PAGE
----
PHP 5.6 , new in Zend Server 8, enables peer verification via the OpenSSL default CA bundle.  OpenSSL on IBM i, installed as part of the 5733SC1 Licensed Program, does not include a default CA bundle.  This can cause a fatal error when doing internet requests from PHP using SSL.  For example, a SOAP request to a server using SSL (the address starts with https://) may suddenly begin to fail after upgrading to PHP 5.6. 

The message may contain this text: "certificate verify failed".


Zend Server 8 or later, using PHP 5.6 or later, running on any supported version of IBM i.   Please note: If you are running Zend Server 8.5.x, please replace all instances of ZENDPHP7 or zendphp7 with ZENDSVR6 and zendsvr6.


Note: It is OK to use copy and paste to copy the PASE commands out of this article into the PASE shell to run them.  However, the default CA bundle file name can be different depending on the version of IBM i, 
so please be careful to fix the file name in the pasted commands before running them. The file name includes the path, which is different for each version of IBM i.

To begin, please sign on to a 5250 session as QSECOFR or a *SECOFR class user.

Run this command to start the PASE shell:

call QP2TERM

In the PASE shell, please set the current directory to the PHP bin directory. This will allow you to run PHP commands interactively using the php-cli command:

cd /usr/local/zendphp7/bin

Please run the following command to test if this problem exists on your server:

php-cli -r 'ini_set("display_errors", 1);file_get_contents("");' 

If the problem exists, this command will show some errors similar to these:

Warning: file_get_contents(): SSL operation failed with code 1. OpenSSL Error messages:                                    
error:14090086:SSL routines:SSL3_GET_SERVER_CERTIFICATE:certificate verify failed in Command line code on line 1           
Warning: file_get_contents(): Failed to enable crypto in Command line code on line 1                                       
Warning: file_get_contents( failed to open stream: operation failed in Command line code on line 1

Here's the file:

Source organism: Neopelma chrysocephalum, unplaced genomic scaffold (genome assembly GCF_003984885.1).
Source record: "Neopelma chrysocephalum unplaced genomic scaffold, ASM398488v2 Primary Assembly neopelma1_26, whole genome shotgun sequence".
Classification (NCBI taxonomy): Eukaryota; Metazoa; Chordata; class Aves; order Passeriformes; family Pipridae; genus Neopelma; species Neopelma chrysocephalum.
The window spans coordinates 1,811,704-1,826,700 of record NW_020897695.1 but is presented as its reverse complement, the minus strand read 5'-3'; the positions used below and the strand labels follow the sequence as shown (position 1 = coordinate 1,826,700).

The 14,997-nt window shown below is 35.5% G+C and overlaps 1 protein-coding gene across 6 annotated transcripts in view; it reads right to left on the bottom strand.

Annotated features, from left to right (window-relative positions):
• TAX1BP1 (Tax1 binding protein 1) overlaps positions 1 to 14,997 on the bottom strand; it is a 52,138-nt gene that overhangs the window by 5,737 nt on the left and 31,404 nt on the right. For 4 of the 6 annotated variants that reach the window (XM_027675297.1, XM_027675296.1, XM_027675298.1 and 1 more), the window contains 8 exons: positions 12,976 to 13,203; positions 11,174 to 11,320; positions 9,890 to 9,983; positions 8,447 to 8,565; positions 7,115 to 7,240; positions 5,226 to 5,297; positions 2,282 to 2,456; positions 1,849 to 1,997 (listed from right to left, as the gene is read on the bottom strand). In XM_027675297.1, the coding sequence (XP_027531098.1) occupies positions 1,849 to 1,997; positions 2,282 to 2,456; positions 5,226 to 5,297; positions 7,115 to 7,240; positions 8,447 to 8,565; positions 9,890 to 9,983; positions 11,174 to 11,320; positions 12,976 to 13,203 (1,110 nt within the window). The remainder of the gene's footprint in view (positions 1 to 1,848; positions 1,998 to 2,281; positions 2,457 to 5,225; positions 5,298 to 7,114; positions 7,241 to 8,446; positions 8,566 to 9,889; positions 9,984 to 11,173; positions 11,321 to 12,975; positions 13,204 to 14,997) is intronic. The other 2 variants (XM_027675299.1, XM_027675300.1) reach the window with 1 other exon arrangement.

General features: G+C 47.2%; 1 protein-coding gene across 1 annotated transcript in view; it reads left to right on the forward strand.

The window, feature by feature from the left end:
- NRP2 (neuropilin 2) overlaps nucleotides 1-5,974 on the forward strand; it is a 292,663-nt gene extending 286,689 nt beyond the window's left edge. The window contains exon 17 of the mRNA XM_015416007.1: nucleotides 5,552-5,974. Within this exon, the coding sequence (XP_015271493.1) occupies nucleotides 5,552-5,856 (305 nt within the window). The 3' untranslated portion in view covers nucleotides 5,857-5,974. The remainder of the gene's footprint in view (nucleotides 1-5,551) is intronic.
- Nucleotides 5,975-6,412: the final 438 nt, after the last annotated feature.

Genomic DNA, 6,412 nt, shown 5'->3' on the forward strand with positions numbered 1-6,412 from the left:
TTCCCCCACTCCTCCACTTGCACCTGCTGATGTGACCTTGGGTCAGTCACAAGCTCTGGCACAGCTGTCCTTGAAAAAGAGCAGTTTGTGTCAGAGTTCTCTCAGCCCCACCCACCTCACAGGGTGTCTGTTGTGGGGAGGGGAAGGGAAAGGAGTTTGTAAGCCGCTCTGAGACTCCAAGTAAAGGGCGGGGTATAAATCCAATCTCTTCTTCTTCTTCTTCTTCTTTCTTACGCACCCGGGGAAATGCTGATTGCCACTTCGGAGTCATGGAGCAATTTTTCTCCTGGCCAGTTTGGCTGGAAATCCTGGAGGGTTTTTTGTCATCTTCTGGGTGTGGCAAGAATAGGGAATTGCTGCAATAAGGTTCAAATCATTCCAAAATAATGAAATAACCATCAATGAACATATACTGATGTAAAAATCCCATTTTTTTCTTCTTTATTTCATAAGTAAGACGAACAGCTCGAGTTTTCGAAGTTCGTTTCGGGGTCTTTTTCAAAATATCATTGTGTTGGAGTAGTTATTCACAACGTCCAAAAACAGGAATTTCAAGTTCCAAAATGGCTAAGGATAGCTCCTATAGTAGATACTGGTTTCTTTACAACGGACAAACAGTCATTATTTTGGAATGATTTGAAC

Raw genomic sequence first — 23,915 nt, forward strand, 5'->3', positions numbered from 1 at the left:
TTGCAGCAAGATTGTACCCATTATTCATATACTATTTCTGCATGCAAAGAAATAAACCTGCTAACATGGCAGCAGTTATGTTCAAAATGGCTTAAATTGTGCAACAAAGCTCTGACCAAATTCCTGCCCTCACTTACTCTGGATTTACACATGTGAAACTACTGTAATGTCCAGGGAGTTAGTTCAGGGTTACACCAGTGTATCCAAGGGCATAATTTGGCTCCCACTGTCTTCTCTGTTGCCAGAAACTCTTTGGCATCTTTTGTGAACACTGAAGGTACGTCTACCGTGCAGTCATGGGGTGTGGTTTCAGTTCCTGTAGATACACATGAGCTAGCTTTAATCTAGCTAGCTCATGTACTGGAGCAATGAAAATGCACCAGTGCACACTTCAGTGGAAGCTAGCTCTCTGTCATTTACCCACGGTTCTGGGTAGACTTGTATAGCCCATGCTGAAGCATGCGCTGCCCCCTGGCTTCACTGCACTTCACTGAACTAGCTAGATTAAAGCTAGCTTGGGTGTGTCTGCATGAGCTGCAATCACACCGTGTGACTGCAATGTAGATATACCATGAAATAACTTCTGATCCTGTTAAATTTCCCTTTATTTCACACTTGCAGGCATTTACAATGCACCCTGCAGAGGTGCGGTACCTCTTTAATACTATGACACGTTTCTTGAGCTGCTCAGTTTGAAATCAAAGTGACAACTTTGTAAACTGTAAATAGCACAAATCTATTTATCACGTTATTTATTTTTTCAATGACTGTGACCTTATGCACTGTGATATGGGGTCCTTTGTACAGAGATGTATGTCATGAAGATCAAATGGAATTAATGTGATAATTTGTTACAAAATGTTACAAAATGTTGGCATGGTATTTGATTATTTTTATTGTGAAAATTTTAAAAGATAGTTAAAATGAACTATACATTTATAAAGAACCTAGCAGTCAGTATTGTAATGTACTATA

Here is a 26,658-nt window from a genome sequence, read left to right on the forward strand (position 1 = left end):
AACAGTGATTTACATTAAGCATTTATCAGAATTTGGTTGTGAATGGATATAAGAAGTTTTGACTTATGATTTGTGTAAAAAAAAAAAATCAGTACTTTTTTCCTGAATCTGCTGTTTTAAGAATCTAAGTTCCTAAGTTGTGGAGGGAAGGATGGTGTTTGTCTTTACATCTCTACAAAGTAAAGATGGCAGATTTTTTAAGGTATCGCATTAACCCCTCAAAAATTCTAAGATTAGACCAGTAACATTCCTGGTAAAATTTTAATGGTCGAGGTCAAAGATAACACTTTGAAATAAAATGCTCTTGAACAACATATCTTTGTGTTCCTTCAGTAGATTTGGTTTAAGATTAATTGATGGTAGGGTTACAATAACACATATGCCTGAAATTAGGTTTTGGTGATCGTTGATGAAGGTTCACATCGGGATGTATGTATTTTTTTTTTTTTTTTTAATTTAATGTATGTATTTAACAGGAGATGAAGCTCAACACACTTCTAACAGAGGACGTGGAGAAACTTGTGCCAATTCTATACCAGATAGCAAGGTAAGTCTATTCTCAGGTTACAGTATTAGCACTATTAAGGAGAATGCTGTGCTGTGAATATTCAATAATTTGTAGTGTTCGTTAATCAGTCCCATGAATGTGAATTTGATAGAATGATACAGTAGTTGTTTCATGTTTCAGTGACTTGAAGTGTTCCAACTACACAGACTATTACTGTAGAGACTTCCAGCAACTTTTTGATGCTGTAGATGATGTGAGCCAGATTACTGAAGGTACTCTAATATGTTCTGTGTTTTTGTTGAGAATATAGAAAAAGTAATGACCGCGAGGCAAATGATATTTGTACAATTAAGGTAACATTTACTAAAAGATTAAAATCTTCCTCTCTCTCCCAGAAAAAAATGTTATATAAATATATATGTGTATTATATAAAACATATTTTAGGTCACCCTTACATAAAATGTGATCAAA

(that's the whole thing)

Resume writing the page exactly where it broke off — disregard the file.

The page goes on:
If you see the errors, please continue with this procedure.  The next step is to find the default location for the default CA bundle:

php-cli -r 'var_dump(openssl_get_cert_locations());'

This will output an array.  The first element of the array will show the default CA bundle file name:

array(8) {                                           
  string(38) "/usr/local/openssl-1.0.1k/ssl/cert.pem"

Please use the ls command to verify that this file does not already exist. Please be careful to use the actual file name (and path) identified by the previous command:

ls /usr/local/openssl-1.0.1k/ssl/cert.pem

The expected message is this:

ls: 0653-341 The file /usr/local/openssl-1.0.1k/ssl/cert.pem does not exist.

Check to see if the containing folder exists:

ls /usr/local/openssl-1.0.1k/ssl

If the folder does not exist, you will see this message:

ls: 0653-341 The file /usr/local/openssl-1.0.1k/ssl does not exist.

If needed, create the folder:

mkdir -p /usr/local/openssl-1.0.1k/ssl

To create the cert.pem file, you will need to find a valid trusted Certificate Authority bundle file to copy.  You will be using this content to identify trusted Certificate Authorities.  For the purposes of this article, we are using a file published by the good people at, the same people that created the cURL utility.  Zend can not guarantee or warrant that this CA bundle is safe for you to use.  This is your decision if you want to use this example, or if you want to obtain a trusted CA bundle from some other source.  The requirement is that the CA bundle is in the .pem format, and that it is provided by someone you trust.  The example fills the requirement for a .pem formatted file, but only you can determine who you trust.  So, with that in mind, here is an example of how you might create the cert.pem file using an example source from the internet (remember to use your specific cert.pem file location):